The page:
Steve Moyer is associate editor of humanities magazine.
The zither, commonly found in southern Germany and other parts of alpine Europe, produces the “oompahs” so typical of German folk music.
A segmented miner’s lunch pail from the nineteenth century was, above all, practical, with stacking compartments for stews, pie, cobbler, as well as a cup on top for coffee, which was heated over a ca
The book gives way to the download, and solitary reading transforms into virtual conversations.
An exquisitely fine pencil drawing hanging in a bedroom at Tudor Place in Georgetown in the nation’s capital has a tragic tale to tell that is lacking in some basic details.
Histories of bicycle racing often give in to hagiography, but historian Christopher S.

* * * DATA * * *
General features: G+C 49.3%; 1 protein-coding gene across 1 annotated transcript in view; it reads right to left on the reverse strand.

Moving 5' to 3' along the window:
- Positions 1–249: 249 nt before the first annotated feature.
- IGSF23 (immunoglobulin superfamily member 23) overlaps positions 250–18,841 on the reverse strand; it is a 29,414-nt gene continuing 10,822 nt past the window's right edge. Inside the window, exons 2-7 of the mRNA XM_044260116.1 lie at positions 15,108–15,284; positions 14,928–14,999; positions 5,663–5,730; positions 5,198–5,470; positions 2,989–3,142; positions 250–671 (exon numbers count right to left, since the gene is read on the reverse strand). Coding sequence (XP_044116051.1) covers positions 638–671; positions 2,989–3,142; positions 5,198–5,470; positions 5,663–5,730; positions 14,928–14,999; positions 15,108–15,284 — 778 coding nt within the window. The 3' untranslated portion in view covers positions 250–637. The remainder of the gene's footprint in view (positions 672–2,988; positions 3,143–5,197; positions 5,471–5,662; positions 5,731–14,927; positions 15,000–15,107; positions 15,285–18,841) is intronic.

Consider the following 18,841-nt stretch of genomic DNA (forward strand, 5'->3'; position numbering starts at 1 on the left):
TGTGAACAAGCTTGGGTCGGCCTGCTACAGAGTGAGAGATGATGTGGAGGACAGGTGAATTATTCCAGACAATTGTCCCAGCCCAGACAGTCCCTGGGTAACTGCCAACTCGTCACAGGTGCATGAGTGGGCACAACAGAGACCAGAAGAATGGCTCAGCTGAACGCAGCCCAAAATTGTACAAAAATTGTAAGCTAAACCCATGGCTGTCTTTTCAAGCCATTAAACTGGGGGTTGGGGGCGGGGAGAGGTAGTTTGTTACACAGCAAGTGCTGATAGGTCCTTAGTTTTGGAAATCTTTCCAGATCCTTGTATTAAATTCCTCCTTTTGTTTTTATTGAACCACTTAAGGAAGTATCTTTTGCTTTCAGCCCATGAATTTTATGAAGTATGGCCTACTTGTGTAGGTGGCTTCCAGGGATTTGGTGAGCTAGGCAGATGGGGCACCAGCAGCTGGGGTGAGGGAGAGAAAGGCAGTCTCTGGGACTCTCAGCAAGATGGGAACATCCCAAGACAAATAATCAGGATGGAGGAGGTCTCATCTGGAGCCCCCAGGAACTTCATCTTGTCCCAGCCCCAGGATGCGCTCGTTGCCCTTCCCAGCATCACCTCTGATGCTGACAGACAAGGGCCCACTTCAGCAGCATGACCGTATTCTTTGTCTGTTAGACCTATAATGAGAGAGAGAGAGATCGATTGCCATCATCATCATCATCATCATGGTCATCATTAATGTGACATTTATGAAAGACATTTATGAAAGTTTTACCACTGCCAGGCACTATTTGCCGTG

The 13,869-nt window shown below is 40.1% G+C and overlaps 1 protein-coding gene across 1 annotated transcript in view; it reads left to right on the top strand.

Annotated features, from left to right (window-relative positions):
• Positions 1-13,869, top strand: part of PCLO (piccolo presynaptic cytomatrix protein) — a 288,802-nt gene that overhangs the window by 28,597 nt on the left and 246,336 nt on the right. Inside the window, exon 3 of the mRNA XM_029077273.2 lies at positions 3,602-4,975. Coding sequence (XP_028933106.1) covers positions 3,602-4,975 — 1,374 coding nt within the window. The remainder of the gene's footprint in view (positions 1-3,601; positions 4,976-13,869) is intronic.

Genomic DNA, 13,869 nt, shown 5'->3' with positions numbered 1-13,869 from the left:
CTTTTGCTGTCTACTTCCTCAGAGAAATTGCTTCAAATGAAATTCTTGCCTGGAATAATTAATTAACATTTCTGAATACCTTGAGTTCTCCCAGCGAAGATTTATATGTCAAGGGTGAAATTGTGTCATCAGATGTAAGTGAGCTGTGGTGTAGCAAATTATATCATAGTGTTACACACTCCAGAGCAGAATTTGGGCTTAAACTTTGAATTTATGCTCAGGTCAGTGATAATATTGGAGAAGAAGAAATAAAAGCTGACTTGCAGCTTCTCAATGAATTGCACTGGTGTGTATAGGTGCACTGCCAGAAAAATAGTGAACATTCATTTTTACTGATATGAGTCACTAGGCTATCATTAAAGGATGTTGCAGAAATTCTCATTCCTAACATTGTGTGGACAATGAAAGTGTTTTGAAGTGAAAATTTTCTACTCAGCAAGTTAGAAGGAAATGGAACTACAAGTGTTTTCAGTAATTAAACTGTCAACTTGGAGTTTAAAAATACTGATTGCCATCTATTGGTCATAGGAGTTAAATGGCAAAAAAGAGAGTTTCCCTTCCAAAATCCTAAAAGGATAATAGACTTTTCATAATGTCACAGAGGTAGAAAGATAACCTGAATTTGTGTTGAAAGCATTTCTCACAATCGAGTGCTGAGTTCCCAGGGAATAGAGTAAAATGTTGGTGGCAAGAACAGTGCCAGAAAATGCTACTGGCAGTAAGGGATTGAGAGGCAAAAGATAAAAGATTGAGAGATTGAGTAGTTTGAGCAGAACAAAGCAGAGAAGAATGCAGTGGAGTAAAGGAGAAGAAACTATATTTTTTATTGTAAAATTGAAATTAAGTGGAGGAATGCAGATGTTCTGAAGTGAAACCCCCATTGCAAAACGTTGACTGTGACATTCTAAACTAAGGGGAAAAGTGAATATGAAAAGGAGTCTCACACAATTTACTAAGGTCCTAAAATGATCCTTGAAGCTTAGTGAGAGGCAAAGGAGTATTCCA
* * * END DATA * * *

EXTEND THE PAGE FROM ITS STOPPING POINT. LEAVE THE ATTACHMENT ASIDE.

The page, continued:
From Maria Mitchell and the Sexing of Science, Renée Bergland’s NEH-supported biography of one of America’s first professional astronomers.
Shouldn’t these tiny travelers be beaming?
The Bloomsbury group broke ties with Victorian ideals and reimagined British art.
Laurent Verdin Sr. of Crooked Bayou Blue spent a lifetime carving the birds of his native Louisiana. Most of the thousands he made were functional duck decoys for hunters.
When Charles Willson Peale painted former enslaved African American and Georgetown resident Yarrow Mamout in 1819, he was interested in his storied longevity.
read the latest issue
Subscribe To Humanities Magazine Now!
The Transformation of “Advice and Consent”
By Meredith Hindley
Who Was Westbrook Pegler?
The original right-wing takedown artist
By David Witwer
The Strange Politics of Gertrude Stein
Was the den mother of modernism a fascist?
By Barbara Will
Friends of Rousseau
Some of the people he has influenced don't even realize it.
By Leo Damrosch
The Other Jefferson Davis
The U.S. Capitol, as we know it today, would never have existed without Jefferson Davis.
By Guy Gugliotta
for the Humanities
1100 Pennsylvania Ave., NW
Washington, D.C. 20506